The second day prior the storm was quite busy. We finished packing the chairs on Lift #1 in earnest, leaving four access chairs for tools and workers on the lift. We strapped down the motor room covers in tandem with preparations for our zip rider. There, we lowered the cables and all the retrieval lines down to the ground, then tied off the cables so they wouldn’t flog themselves to death. Where the equipment was adjacent to steel structures, we tied them off and then lowered the rest of the cables into the bush. Back down around the base area, along with the other employees, we secured the doors, screwed plywood up and around the windows, closed the hurricane shutters and fastened boards across them to make sure everything was good and tight.

Motor room cover getting reinstalled.

One day countdown to zero hours.

We spent the last day taking the remaining chairs off the lifts. We wrapped and secured all of the control boxes and anything electrical in heavy-duty plastic covers. Most of the remaining work was allocated to the decking and construction supplies at the top of the mountain as we tucked everything away and screwed everything down. At that end of that last day, the General Manager, Shaydar Edelmann and I were the last two people at the top of the mountain to finish up and do final inspections before we rode down to the base in AT vehicles. Then we said a prayer, wished each person good luck, and everyone went to their hiding holes for the storm.

Plantation house survived with roof intact and minor nicks and cuts

Leaves coming back.

I went back to my boat late that afternoon before the storm hit as we received a notification that it was going to be a Category 5 with winds over 157mph going right over the top of us. I packed up all my paperwork, electronics and valuables and moved everything, along with myself to a friend’s villa. This particular home structure survived twenty years ago through Hurricane Louis, also a Category 5 and a very violent storm. Here is where I holed up, and in fact, I’m still there today because my boat flew away. A bit of a heartbreaker but fortunately insured.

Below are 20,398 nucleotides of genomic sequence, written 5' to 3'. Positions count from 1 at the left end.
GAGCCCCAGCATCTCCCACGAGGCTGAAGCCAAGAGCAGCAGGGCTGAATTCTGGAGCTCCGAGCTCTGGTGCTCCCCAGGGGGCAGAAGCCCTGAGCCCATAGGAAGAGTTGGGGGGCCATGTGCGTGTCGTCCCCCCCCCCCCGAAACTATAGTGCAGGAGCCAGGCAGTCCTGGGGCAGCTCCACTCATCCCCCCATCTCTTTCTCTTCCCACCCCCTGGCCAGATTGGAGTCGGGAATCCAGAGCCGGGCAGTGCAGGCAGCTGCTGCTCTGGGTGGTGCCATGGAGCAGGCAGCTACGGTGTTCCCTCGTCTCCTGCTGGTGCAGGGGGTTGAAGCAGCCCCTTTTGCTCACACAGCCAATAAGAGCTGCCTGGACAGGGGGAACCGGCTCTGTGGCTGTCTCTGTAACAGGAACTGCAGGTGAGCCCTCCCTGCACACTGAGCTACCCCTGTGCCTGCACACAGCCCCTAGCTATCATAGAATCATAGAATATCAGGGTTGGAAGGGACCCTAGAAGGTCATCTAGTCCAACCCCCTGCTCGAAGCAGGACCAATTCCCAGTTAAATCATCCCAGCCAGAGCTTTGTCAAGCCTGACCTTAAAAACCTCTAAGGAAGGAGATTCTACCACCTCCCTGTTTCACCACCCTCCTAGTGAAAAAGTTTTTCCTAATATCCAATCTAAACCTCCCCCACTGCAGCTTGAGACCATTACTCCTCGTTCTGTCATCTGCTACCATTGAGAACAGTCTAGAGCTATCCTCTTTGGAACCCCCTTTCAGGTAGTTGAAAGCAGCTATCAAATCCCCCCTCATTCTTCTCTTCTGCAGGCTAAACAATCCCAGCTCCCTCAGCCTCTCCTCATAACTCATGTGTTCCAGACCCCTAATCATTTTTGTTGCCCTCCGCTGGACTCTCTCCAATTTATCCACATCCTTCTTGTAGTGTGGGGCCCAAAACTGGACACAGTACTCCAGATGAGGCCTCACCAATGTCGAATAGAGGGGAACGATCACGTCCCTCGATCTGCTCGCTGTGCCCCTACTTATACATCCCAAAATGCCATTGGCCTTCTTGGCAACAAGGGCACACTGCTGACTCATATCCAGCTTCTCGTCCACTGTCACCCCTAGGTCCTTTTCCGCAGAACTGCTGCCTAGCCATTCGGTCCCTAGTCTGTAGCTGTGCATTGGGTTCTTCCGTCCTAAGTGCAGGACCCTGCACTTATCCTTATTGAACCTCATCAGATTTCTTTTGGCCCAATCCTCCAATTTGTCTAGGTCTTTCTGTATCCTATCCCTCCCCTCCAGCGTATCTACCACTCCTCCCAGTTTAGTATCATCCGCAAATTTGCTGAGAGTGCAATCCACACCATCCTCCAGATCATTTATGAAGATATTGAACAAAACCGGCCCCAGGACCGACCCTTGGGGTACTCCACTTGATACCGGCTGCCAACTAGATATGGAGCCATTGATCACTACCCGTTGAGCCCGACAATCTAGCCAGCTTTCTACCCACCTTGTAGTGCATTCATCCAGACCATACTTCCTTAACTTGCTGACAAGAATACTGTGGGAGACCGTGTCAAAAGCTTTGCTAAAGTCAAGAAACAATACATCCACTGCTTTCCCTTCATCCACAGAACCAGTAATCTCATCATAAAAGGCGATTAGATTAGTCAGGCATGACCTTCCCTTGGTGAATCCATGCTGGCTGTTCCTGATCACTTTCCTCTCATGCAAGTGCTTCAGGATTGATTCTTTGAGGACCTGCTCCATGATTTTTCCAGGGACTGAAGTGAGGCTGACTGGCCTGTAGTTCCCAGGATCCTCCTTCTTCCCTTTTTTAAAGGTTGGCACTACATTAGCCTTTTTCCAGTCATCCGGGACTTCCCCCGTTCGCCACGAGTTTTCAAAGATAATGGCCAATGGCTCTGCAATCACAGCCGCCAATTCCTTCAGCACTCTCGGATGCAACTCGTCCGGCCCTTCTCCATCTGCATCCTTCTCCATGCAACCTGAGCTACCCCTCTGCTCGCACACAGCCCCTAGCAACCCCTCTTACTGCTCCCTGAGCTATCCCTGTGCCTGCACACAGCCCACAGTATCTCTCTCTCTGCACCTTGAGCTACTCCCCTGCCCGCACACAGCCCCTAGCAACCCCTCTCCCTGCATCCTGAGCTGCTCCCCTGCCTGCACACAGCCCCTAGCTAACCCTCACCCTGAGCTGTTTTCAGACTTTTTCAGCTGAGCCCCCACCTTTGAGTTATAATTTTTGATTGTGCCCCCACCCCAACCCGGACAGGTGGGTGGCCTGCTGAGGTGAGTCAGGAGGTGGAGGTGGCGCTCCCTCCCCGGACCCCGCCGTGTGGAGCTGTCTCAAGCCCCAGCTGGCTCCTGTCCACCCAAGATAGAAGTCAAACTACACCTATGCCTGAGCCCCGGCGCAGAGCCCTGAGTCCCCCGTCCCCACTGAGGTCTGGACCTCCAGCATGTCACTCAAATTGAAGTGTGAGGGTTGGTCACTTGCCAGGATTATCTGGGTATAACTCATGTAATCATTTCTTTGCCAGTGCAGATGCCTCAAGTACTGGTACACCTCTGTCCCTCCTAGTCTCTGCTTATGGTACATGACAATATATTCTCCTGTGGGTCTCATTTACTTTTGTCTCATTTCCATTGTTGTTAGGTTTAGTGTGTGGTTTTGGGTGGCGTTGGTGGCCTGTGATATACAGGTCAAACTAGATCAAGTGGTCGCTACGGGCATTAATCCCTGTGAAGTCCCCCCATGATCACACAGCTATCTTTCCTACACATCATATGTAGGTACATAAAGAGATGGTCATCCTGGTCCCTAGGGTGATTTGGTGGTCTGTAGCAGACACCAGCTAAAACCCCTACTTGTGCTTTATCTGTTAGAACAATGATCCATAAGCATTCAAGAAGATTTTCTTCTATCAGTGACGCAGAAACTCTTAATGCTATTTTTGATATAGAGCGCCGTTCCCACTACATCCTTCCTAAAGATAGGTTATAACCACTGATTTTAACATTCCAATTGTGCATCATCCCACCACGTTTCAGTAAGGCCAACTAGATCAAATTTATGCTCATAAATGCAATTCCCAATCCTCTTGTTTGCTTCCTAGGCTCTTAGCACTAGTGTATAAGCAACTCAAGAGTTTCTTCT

My boat from last year’s article.

Found my boat.

After the storm

After the storm, transportation was very difficult. I was in a location where I couldn’t drive to the park. I had word from Mike Walker, our operations manager, who had hiked across the island to see what happened there and the news was very positive. The buildings in the park all survived with just nicks and cuts. The park didn’t lose any roofs, and we didn’t have any blow-through water damage, only very minor stuff. We did lose our Tubby Tube Run. We had modified the design of the tube run to handle high winds, but Irma was just too much for it. The Run was constructed from fabricated sheet metal and when the wind got underneath it peeled up like a strip of tape and flew into the forest. That equipment was a total write-off.

First look at cable.

What’s left of the tube run.